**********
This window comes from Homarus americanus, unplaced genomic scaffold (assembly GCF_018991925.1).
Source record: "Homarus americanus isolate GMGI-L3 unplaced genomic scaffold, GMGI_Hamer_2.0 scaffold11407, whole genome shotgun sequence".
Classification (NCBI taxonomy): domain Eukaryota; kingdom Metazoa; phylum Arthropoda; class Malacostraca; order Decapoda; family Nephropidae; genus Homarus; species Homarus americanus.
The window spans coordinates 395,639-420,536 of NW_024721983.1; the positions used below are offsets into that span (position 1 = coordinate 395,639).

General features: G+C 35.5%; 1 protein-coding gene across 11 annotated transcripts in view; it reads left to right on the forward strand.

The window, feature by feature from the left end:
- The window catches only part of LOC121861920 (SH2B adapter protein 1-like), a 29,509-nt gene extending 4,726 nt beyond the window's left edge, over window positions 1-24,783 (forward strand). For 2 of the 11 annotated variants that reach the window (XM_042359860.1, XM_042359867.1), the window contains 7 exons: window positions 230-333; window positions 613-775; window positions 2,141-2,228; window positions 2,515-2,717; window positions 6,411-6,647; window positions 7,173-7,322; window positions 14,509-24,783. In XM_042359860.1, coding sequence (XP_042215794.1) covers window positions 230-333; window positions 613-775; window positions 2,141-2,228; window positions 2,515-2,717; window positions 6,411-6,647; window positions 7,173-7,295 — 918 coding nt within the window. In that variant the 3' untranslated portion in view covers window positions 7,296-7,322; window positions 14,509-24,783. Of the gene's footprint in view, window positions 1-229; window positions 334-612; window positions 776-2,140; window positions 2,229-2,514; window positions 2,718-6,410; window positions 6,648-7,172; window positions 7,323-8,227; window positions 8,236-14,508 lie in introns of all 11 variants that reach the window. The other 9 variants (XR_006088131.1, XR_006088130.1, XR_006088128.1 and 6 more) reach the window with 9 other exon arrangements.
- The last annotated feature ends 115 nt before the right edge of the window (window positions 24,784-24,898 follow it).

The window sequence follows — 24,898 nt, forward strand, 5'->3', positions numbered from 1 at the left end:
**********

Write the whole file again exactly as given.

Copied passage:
This window comes from Homarus americanus, unplaced genomic scaffold (assembly GCF_018991925.1).
Source record: "Homarus americanus isolate GMGI-L3 unplaced genomic scaffold, GMGI_Hamer_2.0 scaffold11407, whole genome shotgun sequence".
Classification (NCBI taxonomy): domain Eukaryota; kingdom Metazoa; phylum Arthropoda; class Malacostraca; order Decapoda; family Nephropidae; genus Homarus; species Homarus americanus.
The window spans coordinates 395,639-420,536 of NW_024721983.1; the positions used below are offsets into that span (position 1 = coordinate 395,639).

General features: G+C 35.5%; 1 protein-coding gene across 11 annotated transcripts in view; it reads left to right on the forward strand.

The window, feature by feature from the left end:
- The window catches only part of LOC121861920 (SH2B adapter protein 1-like), a 29,509-nt gene extending 4,726 nt beyond the window's left edge, over window positions 1-24,783 (forward strand). For 2 of the 11 annotated variants that reach the window (XM_042359860.1, XM_042359867.1), the window contains 7 exons: window positions 230-333; window positions 613-775; window positions 2,141-2,228; window positions 2,515-2,717; window positions 6,411-6,647; window positions 7,173-7,322; window positions 14,509-24,783. In XM_042359860.1, coding sequence (XP_042215794.1) covers window positions 230-333; window positions 613-775; window positions 2,141-2,228; window positions 2,515-2,717; window positions 6,411-6,647; window positions 7,173-7,295 — 918 coding nt within the window. In that variant the 3' untranslated portion in view covers window positions 7,296-7,322; window positions 14,509-24,783. Of the gene's footprint in view, window positions 1-229; window positions 334-612; window positions 776-2,140; window positions 2,229-2,514; window positions 2,718-6,410; window positions 6,648-7,172; window positions 7,323-8,227; window positions 8,236-14,508 lie in introns of all 11 variants that reach the window. The other 9 variants (XR_006088131.1, XR_006088130.1, XR_006088128.1 and 6 more) reach the window with 9 other exon arrangements.
- The last annotated feature ends 115 nt before the right edge of the window (window positions 24,784-24,898 follow it).

The window sequence follows — 24,898 nt, forward strand, 5'->3', positions numbered from 1 at the left end: